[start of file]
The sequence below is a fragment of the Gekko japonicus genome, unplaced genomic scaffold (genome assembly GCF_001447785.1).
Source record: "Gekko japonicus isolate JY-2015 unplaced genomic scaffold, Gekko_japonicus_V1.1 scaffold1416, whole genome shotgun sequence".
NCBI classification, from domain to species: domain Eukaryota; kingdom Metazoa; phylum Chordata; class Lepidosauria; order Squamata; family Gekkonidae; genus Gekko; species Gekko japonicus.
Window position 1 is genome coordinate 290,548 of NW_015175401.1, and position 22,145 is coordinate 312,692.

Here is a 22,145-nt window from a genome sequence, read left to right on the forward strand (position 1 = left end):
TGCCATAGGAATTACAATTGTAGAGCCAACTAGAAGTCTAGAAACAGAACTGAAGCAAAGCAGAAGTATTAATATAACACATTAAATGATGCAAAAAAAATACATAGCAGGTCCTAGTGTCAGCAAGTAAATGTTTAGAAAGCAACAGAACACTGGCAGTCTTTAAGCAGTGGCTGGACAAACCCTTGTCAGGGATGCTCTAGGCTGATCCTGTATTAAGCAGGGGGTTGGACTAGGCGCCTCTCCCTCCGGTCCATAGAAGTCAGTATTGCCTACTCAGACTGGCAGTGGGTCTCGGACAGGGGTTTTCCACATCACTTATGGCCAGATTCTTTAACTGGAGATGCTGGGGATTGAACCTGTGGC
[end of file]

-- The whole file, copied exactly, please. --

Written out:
The sequence below is a fragment of the Gekko japonicus genome, unplaced genomic scaffold (genome assembly GCF_001447785.1).
Source record: "Gekko japonicus isolate JY-2015 unplaced genomic scaffold, Gekko_japonicus_V1.1 scaffold1416, whole genome shotgun sequence".
NCBI classification, from domain to species: domain Eukaryota; kingdom Metazoa; phylum Chordata; class Lepidosauria; order Squamata; family Gekkonidae; genus Gekko; species Gekko japonicus.
Window position 1 is genome coordinate 290,548 of NW_015175401.1, and position 22,145 is coordinate 312,692.

Here is a 22,145-nt window from a genome sequence, read left to right on the forward strand (position 1 = left end):
TGCCATAGGAATTACAATTGTAGAGCCAACTAGAAGTCTAGAAACAGAACTGAAGCAAAGCAGAAGTATTAATATAACACATTAAATGATGCAAAAAAAATACATAGCAGGTCCTAGTGTCAGCAAGTAAATGTTTAGAAAGCAACAGAACACTGGCAGTCTTTAAGCAGTGGCTGGACAAACCCTTGTCAGGGATGCTCTAGGCTGATCCTGTATTAAGCAGGGGGTTGGACTAGGCGCCTCTCCCTCCGGTCCATAGAAGTCAGTATTGCCTACTCAGACTGGCAGTGGGTCTCGGACAGGGGTTTTCCACATCACTTATGGCCAGATTCTTTAACTGGAGATGCTGGGGATTGAACCTGTGGC